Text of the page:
It's incredibly difficult to pin down what this film truly means to a viewer. It is ethereal and visceral at the same time. It is extremely complex, nuanced, evasive, and yet, at its core, has a simple premise. While the subject it deals with is endlessly layered, its voice and tone is fairly straightforward. But wait, what genre does it belong to? Is it dramatic, surreal, violent in its execution of its story? Is it all or none of it? Read Less
As you struggle with the questions and their answers, it is indeed in this compulsion you feel to engage with it that the success of the film lies. The body of the narrative is the poem of the same name by Olivia Gatwood. Though both Dani Pearce and Gatwood belong to different parts of the world, having first participated in the conversation around this short film virtually, Backpedal further goes on to exhibit the transcendence of art, the universality of an experience when it's treated with absolute honesty and sincerity.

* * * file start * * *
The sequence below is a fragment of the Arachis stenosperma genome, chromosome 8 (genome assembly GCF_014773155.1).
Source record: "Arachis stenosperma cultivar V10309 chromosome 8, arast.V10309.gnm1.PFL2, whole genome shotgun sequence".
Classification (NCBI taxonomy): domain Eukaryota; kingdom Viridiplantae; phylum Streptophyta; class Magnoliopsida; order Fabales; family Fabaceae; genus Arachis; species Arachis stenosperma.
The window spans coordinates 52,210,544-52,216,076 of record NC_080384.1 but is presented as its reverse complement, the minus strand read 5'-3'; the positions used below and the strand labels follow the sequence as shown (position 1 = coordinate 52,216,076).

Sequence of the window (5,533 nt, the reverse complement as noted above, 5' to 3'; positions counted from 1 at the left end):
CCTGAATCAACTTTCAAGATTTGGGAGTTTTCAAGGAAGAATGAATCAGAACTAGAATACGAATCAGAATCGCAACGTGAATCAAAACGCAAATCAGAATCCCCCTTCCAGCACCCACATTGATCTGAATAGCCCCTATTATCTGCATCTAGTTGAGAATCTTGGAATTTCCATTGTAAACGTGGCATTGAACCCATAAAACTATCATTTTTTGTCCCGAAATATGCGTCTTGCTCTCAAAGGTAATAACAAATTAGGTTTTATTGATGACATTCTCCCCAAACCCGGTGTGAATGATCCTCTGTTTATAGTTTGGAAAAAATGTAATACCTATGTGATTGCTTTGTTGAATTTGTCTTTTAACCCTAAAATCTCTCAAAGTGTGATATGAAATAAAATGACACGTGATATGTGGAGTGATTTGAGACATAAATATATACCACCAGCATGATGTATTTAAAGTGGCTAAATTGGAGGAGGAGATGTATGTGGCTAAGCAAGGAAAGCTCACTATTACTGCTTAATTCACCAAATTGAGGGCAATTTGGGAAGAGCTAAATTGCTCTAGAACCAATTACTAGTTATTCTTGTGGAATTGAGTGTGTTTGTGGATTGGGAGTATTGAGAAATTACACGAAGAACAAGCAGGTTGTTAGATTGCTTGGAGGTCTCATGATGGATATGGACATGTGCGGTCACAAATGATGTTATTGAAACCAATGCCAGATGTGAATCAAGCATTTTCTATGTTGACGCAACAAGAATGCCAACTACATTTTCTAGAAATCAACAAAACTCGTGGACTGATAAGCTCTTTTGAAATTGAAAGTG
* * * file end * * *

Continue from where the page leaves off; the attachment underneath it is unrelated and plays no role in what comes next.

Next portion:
The story becomes a commentary on gender, the desperate need of adolescents to fit in with their peers, in general, and of young women trying to fit in with their male counterparts in particular. Violent images of a murder are invoked, as are those of grief, tragedy and loss. It's astonishing how much the film manages to convey in its short length. Further, it's unequivocally loud and clear in its message, one expressed in an experimental manner, ensuring that the story and its images will continue to haunt you, making you return to it over and over again after your first interaction with the world conjured by Backpedal.